There have been countless studies, media reports and even employment tribunals challenging the pay difference between men and women doing the same jobs – and it’s a worldwide problem.
The Nordic countries have the smallest global gender gap index, but African and Middle Eastern countries, trail a long way behind them. Rwanda is the one exception as it boasts the sixth smallest gender gap, sitting just below Ireland.
Now something is being done about it forcing companies to be transparent about what they pay their employees. From April 2017 new gender pay reporting regulations come into force in the UK, joining other countries in the world.
President Barack Obama tried to introduce something similar in America during his time in office but the nearest thing that he got to introducing is the Employer Information Report EEO-1, which is a tool to collect data from employers starting in March 2018.
The Executive Order from President Obama goes back to 2014 and stipulates that every year, most federal contractors and other private employers (with at least 100 employees) will tally and report summary pay data for their employees by sex, race, and ethnicity.
But, companies in America do not have to disclose the gender pay gap. The reporting outlined by the EEO-1 form above is required and summary pay data is collected and analyzed across many categories by the American Community Survey and the Current Population Survey, both of which are sponsored by the Census Bureau.
Kate Nielson, State Policy Analyst at American Association of University Women, says the American regulations don’t go far enough in bridging the gender pay gap.
I applaud the UK for bringing more transparency to the issue of the gender pay gap. Sunlight is the best disinfectant. Many companies want to do the right thing, they are just unaware that there is a problem, so shining a light on the issue and revealing the data is an excellent way to make progress toward women bringing home a fair paycheck that they deserve.
So what are the new gender pay gap reporting regulations in the UK and are you ready for it? According to a survey carried out by XpertHR many of you are not prepared for it at all.
What do you need to know:
The Equality Act 2010 (Gender Pay Gap Information) Regulations 2017 is a new law which affects all private and voluntary sector companies with 250 employers or more. It requires them to publish statutory calculations every year showing how large the pay gap is between their male and female employees.
What do you need to do to comply with the new law?
- Check out the guidelines about who is classed as an employee because their specific rules – don’t just assume
- Gather your information first and take plenty of time working them out – this will help you in the long run
- Prove that your calculations are correct by providing a written statement confirming it by a director or chief executive or another senior person. If your company does have a gender pay gap explain why and show who you aim to close it.
- Do the calculations for 6 specific categories – there are six calculations to carry out, and the results must be published on the employer’s website and a government website within 12 months.
Working out the pay calculations for the 6 categories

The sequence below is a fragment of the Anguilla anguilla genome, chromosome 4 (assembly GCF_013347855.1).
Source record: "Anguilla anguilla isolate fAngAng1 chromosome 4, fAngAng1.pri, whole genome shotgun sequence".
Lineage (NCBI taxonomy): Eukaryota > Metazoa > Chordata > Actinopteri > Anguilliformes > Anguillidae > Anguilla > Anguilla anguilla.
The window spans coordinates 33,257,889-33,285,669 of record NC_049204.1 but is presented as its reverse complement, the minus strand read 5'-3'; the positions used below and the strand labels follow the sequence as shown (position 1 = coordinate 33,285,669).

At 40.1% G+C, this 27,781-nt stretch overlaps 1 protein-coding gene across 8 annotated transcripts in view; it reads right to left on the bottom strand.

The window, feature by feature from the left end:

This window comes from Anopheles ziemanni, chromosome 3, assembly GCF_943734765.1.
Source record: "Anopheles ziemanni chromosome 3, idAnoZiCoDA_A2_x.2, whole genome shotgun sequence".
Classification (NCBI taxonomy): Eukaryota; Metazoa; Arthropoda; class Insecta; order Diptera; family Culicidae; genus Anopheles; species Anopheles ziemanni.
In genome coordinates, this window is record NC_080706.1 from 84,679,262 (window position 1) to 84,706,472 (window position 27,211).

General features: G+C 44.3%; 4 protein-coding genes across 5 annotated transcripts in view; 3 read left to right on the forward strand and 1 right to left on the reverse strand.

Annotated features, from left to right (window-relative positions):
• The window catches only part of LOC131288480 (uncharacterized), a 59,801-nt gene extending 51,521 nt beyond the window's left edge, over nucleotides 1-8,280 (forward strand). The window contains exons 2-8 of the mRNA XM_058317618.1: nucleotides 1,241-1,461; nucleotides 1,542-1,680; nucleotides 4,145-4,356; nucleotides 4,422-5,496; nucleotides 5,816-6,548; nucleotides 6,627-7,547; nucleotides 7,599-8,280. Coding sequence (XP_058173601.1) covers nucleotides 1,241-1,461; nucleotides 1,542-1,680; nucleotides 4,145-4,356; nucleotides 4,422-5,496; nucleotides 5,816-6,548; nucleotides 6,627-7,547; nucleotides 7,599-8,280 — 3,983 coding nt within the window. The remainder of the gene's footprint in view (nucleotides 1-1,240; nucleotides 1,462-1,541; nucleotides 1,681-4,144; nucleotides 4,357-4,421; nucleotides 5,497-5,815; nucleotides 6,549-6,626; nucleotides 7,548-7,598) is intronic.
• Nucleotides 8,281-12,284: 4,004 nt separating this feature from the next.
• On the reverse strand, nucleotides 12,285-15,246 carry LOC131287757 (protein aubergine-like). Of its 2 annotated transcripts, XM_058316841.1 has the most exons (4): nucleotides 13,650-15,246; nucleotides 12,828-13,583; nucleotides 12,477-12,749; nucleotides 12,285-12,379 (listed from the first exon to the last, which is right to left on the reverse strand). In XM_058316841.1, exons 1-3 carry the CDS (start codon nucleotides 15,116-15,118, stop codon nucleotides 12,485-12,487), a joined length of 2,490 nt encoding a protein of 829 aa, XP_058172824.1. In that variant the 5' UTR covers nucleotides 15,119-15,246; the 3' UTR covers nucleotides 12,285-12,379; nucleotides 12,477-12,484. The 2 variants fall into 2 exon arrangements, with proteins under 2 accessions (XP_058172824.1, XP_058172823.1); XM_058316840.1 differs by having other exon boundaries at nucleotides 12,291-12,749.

- Your mean gender pay – this is the difference between the mean hourly rate of pay of male full-pay relevant employees and that of female full-pay relevant employees.
- Your median gender pay – this is the difference between the median the mean hourly rate of pay of male full-pay relevant employees and that of female full-pay relevant employees.
- Your mean gender bonus pay – this is the difference between the mean bonus pay paid to male relevant employees and that of female relevant employees.
- Your median gender bonus pay – this is the difference between the median bonus pay paid to male relevant employees and that of female relevant employees.
- Your proportion of men and women getting a bonus payment – this is the proportions of male and female relevant employees paid bonus pay.
- Your proportion of men and women in each quartile band – this is the proportions of male and female relevant employees in the lower, lower middle, upper middle and upper quartile pay band.
What happens with this information?
This has to be published. Try and do it on your own website or intranet as soon as possible so it’s accessible to everyone in the company but eventually it will have to be published on a designated UK government website – details of which will be available nearer to April 2017. You can get more information on what to do and how to do it on the ACAS website.
What are the penalties for not doing it?
Well there are no penalties as such but remember it is the law. If you don’t comply then it would amount to an ‘unlawful act’ falling within the existing enforcement powers of the Equality and Human Rights Commission which are set out in the Equality Act 2006.
As well as it being an ‘unlawful act’, by not complying you risk harming your company’s good name and reputation. You are also less likely to be considered as an employer to potential candidates who will happily go to rival firms who have been open about its gender pay and will have complied with the regulations.
Mary Hope, from Career Success, says:
Transparency is a good thing for candidates and employees. Where there is a clear equality of pay and esteem it will make organisations attractive to discerning employees. But often the differences might be masking some subtle and legitimate reasoning which statistics can hide. Clever organisations will obfuscate the picture. It will very probably lead to wage inflation as organisations outbid each other in the competition for talent. So whilst publicly ‘outing’ firms who have gender pay gaps might appear a way forward.. it may also be subject to the law of unintended consequences.